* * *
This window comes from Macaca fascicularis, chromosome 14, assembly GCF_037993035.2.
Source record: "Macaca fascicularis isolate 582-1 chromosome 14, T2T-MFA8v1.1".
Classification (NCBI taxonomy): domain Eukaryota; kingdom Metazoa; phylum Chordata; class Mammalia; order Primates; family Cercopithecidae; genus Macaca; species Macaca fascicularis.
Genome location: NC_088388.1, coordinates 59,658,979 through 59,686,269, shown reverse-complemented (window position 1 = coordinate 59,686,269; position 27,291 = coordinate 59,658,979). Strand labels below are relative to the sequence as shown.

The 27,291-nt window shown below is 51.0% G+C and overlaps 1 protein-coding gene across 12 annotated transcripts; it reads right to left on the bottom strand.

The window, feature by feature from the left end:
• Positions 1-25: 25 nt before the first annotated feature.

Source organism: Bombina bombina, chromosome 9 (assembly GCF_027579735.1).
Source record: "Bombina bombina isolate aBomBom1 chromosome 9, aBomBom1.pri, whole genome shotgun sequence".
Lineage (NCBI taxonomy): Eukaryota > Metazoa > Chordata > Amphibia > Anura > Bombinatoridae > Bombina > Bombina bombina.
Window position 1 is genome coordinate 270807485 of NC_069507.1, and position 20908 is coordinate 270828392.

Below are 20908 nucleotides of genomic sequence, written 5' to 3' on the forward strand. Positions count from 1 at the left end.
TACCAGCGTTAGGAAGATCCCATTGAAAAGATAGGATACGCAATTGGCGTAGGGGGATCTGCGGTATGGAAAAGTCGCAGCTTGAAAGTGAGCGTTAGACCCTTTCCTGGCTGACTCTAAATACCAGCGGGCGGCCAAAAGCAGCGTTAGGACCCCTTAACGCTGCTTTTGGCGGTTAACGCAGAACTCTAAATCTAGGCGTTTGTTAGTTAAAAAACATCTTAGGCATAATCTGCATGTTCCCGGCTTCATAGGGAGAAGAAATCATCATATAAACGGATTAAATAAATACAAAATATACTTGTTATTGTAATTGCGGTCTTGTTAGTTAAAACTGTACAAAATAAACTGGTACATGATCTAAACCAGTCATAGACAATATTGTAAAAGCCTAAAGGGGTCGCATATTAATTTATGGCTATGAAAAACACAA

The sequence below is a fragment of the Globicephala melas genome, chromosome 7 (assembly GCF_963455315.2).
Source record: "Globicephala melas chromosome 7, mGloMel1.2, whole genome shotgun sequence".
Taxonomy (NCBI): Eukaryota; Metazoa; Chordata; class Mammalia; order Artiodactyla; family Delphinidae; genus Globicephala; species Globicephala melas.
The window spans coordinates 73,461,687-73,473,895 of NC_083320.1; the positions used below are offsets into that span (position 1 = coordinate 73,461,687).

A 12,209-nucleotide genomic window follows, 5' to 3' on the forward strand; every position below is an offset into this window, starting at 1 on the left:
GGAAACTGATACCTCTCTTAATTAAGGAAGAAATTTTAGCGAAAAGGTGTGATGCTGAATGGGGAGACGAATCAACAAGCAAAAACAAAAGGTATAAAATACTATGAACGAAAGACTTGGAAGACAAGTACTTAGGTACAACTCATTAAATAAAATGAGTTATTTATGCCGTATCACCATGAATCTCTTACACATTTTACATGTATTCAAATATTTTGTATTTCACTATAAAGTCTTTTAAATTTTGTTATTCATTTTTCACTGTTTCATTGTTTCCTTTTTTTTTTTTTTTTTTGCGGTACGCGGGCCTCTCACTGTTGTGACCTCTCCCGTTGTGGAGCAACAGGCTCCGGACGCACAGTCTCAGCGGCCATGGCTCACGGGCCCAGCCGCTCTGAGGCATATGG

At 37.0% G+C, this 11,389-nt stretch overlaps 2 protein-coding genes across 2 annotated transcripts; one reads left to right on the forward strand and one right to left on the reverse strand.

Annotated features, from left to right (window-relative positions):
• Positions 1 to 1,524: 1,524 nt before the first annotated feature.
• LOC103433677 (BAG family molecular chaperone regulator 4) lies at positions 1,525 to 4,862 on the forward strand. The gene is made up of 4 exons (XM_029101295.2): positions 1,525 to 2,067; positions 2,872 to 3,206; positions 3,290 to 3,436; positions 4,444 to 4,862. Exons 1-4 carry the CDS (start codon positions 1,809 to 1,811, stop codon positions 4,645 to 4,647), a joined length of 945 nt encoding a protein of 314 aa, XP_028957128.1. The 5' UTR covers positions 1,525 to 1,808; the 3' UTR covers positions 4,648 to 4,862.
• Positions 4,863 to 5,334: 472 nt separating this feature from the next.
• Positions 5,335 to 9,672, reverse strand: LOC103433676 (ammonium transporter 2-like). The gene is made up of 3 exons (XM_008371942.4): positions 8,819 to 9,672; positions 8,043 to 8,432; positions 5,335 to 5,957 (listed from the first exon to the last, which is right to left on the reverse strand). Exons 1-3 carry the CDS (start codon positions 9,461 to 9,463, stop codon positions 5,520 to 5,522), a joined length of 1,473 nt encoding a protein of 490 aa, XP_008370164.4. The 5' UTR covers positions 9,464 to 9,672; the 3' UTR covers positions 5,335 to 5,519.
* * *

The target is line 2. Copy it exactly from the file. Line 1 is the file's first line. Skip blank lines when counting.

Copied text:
Source record: "Macaca fascicularis isolate 582-1 chromosome 14, T2T-MFA8v1.1".